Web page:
Debate continues to rage in the UK over the future of Britain’s post-Brexit trade.
But in the midst of gloomy warnings on the impact of Brexit on the UK economy – including this recent report – glimmers of hope have appeared. Not, however, from the Conservative government that is, supposedly, in charge.
On March 2, Prime Minister Theresa May delivered a highly anticipated speech to outline her government’s aims as the next round of talks approach. It involved a great deal of talking tough: “the hard facts” of Brexit and her “ambitious but practical” vision. But May’s most pressing interests were apparent. She sought to placate the equally fervent pro and anti-EU wings of her party, preserve her position and assure the British financial sector of continuing privilege and protection.
At Coventry University on February 26, the opposition and Labour Party leader, Jeremy Corbyn, outlined his own party’s position. “Labour will seek to remain”, he said, “in a customs union with the EU and within the single market”. If Labour get their way, he argued, the UK could continue to trade with its closest neighbours and provide input on EU regulations. But a potential future Labour government could also implement its nationalisation and state aid plans without current EU limitations. With several smaller parties and a group of rebel Conservative MPs supporting a full customs union with the EU, Labour’s plans may ultimately carry more weight than the government’s.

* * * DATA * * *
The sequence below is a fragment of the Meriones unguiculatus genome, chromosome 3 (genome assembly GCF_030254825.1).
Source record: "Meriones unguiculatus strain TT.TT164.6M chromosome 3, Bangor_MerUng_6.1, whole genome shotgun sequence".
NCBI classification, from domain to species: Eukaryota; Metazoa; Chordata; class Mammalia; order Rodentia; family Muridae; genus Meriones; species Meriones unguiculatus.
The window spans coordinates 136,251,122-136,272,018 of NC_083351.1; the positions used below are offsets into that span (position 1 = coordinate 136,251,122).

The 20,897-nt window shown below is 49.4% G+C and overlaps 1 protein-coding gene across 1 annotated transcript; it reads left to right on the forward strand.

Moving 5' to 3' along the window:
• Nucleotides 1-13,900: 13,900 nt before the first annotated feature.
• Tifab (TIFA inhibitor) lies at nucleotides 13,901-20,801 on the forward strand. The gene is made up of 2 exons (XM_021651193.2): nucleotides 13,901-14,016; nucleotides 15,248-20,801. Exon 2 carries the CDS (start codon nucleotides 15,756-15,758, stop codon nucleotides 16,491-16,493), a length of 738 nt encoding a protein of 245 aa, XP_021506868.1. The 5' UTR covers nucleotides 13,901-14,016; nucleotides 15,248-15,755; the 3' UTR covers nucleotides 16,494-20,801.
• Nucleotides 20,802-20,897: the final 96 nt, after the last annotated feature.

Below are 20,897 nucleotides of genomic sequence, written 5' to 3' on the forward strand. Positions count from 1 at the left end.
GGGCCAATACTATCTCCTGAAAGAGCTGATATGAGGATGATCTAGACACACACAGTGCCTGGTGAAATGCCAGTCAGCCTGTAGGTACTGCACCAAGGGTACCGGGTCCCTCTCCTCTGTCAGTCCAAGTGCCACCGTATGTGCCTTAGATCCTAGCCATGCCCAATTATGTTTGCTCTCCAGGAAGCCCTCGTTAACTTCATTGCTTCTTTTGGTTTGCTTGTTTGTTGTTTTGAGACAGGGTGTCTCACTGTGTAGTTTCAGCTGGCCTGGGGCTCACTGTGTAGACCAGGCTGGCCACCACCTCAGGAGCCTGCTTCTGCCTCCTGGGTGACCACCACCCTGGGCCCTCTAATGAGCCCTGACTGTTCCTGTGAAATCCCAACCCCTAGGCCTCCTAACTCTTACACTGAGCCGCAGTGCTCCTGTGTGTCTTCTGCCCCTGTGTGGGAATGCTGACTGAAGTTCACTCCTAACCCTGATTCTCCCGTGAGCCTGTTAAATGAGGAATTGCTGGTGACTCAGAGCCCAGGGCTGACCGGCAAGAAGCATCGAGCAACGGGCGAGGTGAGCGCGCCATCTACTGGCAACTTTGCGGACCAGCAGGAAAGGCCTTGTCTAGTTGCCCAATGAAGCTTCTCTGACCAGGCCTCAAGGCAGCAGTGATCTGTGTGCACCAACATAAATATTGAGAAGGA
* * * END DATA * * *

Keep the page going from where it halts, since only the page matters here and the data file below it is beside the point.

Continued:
Labour’s plans are among the most hopeful developments in the Brexit process so far, and are strikingly similar to the course DiEM25 co-founder Yanis Varoufakis in January urged Labour MPs to take. The Labour leadership have, like Yanis, consistently rejected calls for a re-run of the UK’s June 2016 referendum – describing such a move as undemocratic.
Instead, they agree with DiEM25 that aiming for a “Norway model” of relationship with the EU – sitting outside the EU but paying for membership to the Customs Union – is the best way to achieve both a more progressive UK and a more democratic EU. Such an arrangement not only allows the UK to benefit from EU regulations and standards, but also to move beyond them — from the protection of workers’ rights to the promotion of a more responsible financial sector. It guarantees a continued relationship with the EU, which under the direction of progressive government, will help bring about a fairer and more sustainable union.
Labour’s approach, like DiEM25’s, recognizes that the challenges facing Europe are too big for any state to meet on their own. But together we can take back control of our neighbourhoods, lives and future.
Owen is a member of the DiEM25 movement, currently based in Beirut.
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